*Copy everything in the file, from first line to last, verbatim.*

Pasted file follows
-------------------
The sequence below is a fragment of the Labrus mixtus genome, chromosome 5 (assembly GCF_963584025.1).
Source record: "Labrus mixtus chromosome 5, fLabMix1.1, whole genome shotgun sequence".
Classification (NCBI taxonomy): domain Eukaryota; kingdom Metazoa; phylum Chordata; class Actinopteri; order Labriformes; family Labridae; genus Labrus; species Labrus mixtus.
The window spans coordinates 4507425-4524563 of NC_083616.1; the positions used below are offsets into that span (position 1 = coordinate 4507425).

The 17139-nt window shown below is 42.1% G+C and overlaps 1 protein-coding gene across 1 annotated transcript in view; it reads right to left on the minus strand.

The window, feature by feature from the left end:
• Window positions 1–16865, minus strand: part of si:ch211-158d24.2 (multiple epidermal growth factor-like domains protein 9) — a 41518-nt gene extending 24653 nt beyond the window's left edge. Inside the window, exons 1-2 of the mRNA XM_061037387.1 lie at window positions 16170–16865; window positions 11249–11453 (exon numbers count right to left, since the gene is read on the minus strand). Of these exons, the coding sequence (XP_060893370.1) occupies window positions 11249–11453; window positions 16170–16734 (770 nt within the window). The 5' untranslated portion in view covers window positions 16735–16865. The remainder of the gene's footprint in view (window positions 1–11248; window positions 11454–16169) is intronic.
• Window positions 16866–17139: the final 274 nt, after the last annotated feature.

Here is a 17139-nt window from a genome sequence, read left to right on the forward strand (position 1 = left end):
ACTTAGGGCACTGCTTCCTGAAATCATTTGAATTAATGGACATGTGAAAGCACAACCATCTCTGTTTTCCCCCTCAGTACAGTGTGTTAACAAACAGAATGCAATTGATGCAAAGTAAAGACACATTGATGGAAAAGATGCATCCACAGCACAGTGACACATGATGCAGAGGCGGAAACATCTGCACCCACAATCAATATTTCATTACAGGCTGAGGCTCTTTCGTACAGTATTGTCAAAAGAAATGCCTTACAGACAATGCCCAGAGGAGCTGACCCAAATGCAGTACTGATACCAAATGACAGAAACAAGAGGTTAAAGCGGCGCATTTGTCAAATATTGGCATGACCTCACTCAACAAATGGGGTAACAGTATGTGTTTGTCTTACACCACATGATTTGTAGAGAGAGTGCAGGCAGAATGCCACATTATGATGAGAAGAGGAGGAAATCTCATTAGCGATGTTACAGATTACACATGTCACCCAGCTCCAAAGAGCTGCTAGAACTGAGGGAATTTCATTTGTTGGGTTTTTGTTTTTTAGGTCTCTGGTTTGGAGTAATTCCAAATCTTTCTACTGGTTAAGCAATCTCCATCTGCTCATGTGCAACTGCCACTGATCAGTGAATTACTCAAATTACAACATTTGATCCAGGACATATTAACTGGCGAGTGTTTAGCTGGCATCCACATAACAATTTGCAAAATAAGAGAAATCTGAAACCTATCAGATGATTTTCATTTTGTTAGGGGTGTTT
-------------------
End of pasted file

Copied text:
The sequence below is a fragment of the Labrus mixtus genome, chromosome 5 (assembly GCF_963584025.1).
Source record: "Labrus mixtus chromosome 5, fLabMix1.1, whole genome shotgun sequence".
Classification (NCBI taxonomy): domain Eukaryota; kingdom Metazoa; phylum Chordata; class Actinopteri; order Labriformes; family Labridae; genus Labrus; species Labrus mixtus.
The window spans coordinates 4507425-4524563 of NC_083616.1; the positions used below are offsets into that span (position 1 = coordinate 4507425).

The 17139-nt window shown below is 42.1% G+C and overlaps 1 protein-coding gene across 1 annotated transcript in view; it reads right to left on the minus strand.

The window, feature by feature from the left end:
• Window positions 1–16865, minus strand: part of si:ch211-158d24.2 (multiple epidermal growth factor-like domains protein 9) — a 41518-nt gene extending 24653 nt beyond the window's left edge. Inside the window, exons 1-2 of the mRNA XM_061037387.1 lie at window positions 16170–16865; window positions 11249–11453 (exon numbers count right to left, since the gene is read on the minus strand). Of these exons, the coding sequence (XP_060893370.1) occupies window positions 11249–11453; window positions 16170–16734 (770 nt within the window). The 5' untranslated portion in view covers window positions 16735–16865. The remainder of the gene's footprint in view (window positions 1–11248; window positions 11454–16169) is intronic.
• Window positions 16866–17139: the final 274 nt, after the last annotated feature.

Here is a 17139-nt window from a genome sequence, read left to right on the forward strand (position 1 = left end):
ACTTAGGGCACTGCTTCCTGAAATCATTTGAATTAATGGACATGTGAAAGCACAACCATCTCTGTTTTCCCCCTCAGTACAGTGTGTTAACAAACAGAATGCAATTGATGCAAAGTAAAGACACATTGATGGAAAAGATGCATCCACAGCACAGTGACACATGATGCAGAGGCGGAAACATCTGCACCCACAATCAATATTTCATTACAGGCTGAGGCTCTTTCGTACAGTATTGTCAAAAGAAATGCCTTACAGACAATGCCCAGAGGAGCTGACCCAAATGCAGTACTGATACCAAATGACAGAAACAAGAGGTTAAAGCGGCGCATTTGTCAAATATTGGCATGACCTCACTCAACAAATGGGGTAACAGTATGTGTTTGTCTTACACCACATGATTTGTAGAGAGAGTGCAGGCAGAATGCCACATTATGATGAGAAGAGGAGGAAATCTCATTAGCGATGTTACAGATTACACATGTCACCCAGCTCCAAAGAGCTGCTAGAACTGAGGGAATTTCATTTGTTGGGTTTTTGTTTTTTAGGTCTCTGGTTTGGAGTAATTCCAAATCTTTCTACTGGTTAAGCAATCTCCATCTGCTCATGTGCAACTGCCACTGATCAGTGAATTACTCAAATTACAACATTTGATCCAGGACATATTAACTGGCGAGTGTTTAGCTGGCATCCACATAACAATTTGCAAAATAAGAGAAATCTGAAACCTATCAGATGATTTTCATTTTGTTAGGGGTGTTT